There’s a never-ending debate about the merits of Brutalist architecture. But in the meantime, small doses of it—in the form of many a modern concrete home—continue to pop up all over the world, proving the versatility and appeal of the hefty material.
Architects everywhere are turning to concrete for boundary-pushing residential buildings—and not just for laying the foundation. While concrete tends to create a heavy-handed look by default, there are plenty of ways to make it sleek, airy, and maybe even a bit homey.
For proof, take a look at these recently completed projects, which employ everything from a dozen square windows to a series of interior courtyards to bring light and life indoors.
From a firm that loves to infuse greenery into urban buildings comes this clean-lined concrete residence designed around courtyard gardens, which bring natural light and ventilation to every room. The courtyards, plus a roof garden, link the living spaces on each floor, and accommodate interaction among the three generations that live in the house.
Concrete can do curves, too, as evidenced by this extraordinary 1980 home whose facades were poured and cast on site. Enchanting details abound, like a stepped ceiling, sculptural voids, vaulted arches, carved handrails, portholes, and notched window and door frames.
This Bauhaus-inspired abode comprises two stacked cubes and a series of aluminum and weathering steel louvers, which shade the floor-to-ceiling windows on the facade. Brawny on the outside, the home is decidedly bright and spare inside, with white walls, polished concrete floors, and lots of opportunities for indoor-outdoor living.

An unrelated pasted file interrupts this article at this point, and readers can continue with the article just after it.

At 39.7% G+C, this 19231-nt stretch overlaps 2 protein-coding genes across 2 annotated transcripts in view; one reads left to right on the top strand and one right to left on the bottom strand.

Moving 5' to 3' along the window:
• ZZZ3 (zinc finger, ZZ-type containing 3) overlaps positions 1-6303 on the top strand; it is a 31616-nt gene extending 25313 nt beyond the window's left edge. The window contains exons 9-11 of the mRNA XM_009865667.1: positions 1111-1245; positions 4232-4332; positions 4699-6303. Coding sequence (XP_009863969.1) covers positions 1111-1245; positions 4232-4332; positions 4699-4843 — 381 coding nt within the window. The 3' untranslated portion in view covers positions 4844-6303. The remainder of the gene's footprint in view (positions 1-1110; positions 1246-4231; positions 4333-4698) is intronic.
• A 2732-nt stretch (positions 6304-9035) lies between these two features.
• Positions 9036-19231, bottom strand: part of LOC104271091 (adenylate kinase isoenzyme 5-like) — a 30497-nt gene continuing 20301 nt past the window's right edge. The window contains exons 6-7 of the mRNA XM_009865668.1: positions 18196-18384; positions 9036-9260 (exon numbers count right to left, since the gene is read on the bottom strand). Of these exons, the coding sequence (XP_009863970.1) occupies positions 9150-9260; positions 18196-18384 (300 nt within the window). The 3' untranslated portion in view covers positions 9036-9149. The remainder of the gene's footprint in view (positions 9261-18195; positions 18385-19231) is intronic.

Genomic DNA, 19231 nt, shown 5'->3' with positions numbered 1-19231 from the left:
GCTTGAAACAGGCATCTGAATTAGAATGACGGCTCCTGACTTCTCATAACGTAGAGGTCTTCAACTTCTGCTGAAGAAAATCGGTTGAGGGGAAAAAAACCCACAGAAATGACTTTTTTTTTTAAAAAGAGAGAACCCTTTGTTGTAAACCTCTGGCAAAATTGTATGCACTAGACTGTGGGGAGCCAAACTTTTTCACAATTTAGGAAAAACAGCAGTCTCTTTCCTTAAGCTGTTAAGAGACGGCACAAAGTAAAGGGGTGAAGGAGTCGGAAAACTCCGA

A statement from the get-go, the wild angles of this three-story house continue inside, where furnishings like the staircase and kitchen island mimic the form of the exterior. It’s all going after the dynamic, sculptural quality of crystals.
A massive slab of concrete fronts this Brutalist abode, whose side and rear facades are formed by curtains of glass, creating quite the dramatic example of a structure that simultaneously acts as a fortress even as it opens up to the outdoors, light as air.
This Swiss cheese of concrete houses has a series of square windows dotting its rectilinear facade, bringing pockets of natural light into the structure. The exterior has a pebbly texture, which makes it feel extra rustic. Inside, cubic cubbies carved into the walls can hold books, ceramics, and more.
Rising in a lush valley, this series of countryside retreats feature wild geometries framing natural views. The four buildings in the complex are multi-level with minimal, flowing interiors, and outdoor lounges under concrete-beam “canopies.”
Faced with a small, sloping lot, the architects created a concrete home that flows down the site as a single structure, with a fortress-like entrance at street level and three descending “half levels.” Along the way, there are three interior courtyards. Expansive floor-to-ceiling glazing offers light and levity in contrast to the heavy boundary walls.
Perched on a verdant hill, this private residence has gorgeous views and some clever safety and security features. The elevated house, designed to withstand landslides and accommodate rainwater run-off underneath, also has a drawbridge entrance and sliding wall that can close off the home entirely.
This house in a coastal Portuguese town showcases the cost-efficient potential of concrete. Completed for just over $100,000, the two-story, 1,722-square-foot dwelling offers a simple cubic exterior with a spare, modern interior. Glass walls, wooden built-ins, plus some exposed concrete keep it interesting.